Norman Shadowboxer

archive review | Read in About 2 minutes
Published 15 August 2010

Norman Baxter has always had a fertile imagination. As a child, he spent hours making spaceships out of boxes found in his parents’ millinery workshop and, as an adult, his job in the filing department of a box factory leaves plenty of time for daydreaming. The subject of Norman’s daydreams? Gustave Gusteau, his prize-fighting alter ego, who always wins, no matter how tough his competition in the ring.

Using puppetry, shadow play and nursery rhyme-style storytelling, EmptyBox Theatre bring Norman to life on stage in all his cardboard glory. Everything in the show, from Norman himself to the sandwich in his lunchbox, is made of the stuff and there is a real joy to be had discovering the dozens of imaginative touches included.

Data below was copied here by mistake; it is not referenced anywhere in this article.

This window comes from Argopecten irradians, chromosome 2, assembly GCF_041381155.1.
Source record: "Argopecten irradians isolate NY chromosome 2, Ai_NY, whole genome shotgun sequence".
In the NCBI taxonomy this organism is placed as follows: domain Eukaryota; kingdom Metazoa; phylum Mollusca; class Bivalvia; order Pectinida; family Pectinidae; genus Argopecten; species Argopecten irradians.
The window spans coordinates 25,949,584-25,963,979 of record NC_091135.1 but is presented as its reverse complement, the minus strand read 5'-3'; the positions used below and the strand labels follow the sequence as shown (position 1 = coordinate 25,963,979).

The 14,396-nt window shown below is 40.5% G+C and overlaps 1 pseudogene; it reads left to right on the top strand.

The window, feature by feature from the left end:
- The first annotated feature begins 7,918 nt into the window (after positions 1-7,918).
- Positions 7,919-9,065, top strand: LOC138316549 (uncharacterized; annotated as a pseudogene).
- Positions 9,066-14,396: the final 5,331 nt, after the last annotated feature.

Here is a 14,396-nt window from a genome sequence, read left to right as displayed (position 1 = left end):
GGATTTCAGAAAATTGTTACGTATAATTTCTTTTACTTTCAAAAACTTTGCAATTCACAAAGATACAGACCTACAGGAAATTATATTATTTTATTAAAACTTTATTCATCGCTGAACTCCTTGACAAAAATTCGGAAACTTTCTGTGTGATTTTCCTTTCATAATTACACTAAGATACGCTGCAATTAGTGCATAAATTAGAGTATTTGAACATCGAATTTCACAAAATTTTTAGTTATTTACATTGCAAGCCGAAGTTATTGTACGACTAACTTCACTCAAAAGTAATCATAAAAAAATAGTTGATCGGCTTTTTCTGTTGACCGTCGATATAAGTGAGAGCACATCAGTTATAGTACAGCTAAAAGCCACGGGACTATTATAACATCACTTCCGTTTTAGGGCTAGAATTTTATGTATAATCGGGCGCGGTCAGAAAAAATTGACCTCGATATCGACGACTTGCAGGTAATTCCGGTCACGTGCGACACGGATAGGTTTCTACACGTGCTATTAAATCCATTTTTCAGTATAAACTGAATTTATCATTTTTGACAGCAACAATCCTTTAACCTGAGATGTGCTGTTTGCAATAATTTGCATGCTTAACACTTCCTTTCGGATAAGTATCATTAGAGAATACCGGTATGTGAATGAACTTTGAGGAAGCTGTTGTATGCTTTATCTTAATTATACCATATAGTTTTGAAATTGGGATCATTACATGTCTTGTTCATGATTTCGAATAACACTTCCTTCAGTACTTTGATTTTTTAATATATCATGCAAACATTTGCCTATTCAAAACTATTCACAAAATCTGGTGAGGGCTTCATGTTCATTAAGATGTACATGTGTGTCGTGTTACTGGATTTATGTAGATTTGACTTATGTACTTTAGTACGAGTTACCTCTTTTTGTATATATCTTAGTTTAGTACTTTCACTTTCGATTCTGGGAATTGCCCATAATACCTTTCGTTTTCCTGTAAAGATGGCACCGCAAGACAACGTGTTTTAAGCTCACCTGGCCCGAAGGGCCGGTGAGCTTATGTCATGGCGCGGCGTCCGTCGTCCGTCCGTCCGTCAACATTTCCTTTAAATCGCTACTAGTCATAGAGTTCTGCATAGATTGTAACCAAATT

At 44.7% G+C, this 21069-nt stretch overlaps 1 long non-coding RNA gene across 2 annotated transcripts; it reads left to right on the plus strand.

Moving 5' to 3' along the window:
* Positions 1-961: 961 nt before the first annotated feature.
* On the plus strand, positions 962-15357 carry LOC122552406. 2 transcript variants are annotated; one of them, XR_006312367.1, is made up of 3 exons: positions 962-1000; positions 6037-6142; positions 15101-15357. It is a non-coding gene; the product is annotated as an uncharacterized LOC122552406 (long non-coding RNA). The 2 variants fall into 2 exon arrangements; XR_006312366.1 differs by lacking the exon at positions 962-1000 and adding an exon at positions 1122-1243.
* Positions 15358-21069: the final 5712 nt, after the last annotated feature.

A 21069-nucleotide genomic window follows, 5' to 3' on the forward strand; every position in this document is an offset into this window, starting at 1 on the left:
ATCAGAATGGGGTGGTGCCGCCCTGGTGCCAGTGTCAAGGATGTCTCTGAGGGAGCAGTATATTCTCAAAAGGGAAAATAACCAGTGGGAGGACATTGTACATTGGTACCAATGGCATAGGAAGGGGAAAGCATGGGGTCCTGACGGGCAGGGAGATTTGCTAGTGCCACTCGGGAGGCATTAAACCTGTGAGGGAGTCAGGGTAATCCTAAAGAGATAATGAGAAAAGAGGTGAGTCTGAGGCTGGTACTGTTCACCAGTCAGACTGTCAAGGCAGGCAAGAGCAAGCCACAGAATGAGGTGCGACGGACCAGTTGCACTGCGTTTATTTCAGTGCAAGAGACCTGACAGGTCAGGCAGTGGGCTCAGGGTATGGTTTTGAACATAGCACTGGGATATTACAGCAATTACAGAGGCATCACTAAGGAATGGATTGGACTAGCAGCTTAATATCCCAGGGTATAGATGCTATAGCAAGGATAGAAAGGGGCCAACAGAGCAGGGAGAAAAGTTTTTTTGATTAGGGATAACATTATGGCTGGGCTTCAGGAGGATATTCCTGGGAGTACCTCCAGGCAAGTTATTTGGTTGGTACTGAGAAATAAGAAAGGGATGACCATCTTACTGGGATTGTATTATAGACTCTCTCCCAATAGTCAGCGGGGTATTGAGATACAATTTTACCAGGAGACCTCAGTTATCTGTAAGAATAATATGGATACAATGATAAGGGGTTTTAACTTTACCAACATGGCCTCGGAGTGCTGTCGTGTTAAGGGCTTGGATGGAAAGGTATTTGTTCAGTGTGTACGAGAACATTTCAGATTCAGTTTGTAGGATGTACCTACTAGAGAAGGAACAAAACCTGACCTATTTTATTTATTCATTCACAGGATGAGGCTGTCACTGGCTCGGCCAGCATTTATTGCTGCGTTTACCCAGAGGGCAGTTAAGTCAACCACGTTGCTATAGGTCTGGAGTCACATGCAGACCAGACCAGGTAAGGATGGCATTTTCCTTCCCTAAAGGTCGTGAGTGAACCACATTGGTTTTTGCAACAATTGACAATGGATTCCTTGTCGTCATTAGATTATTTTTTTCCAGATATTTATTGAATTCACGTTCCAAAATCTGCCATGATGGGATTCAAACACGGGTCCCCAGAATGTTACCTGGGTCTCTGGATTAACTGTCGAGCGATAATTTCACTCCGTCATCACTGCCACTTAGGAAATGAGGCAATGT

Ronan McMahon’s script is simple enough to be comprehensible to very young children, but avoids the patronising tone so common to kids’ shows. The play is peppered with moments of genuine humour, many of them helped along by the clever rhyme scheme.

Switches between puppetry styles alter the focus of the action, moving between the miniature world of the play’s introduction to the larger-than-life shadow boxing ring where Gustave must face his deadly adversary. Each of these different styles is expertly demonstrated by EmptyBox’s team of puppeteers, who work with great poise throughout.

Norman Shadowboxer is the company’s debut show, but you would never guess it, such is the understated brilliance with which this sweet story is told.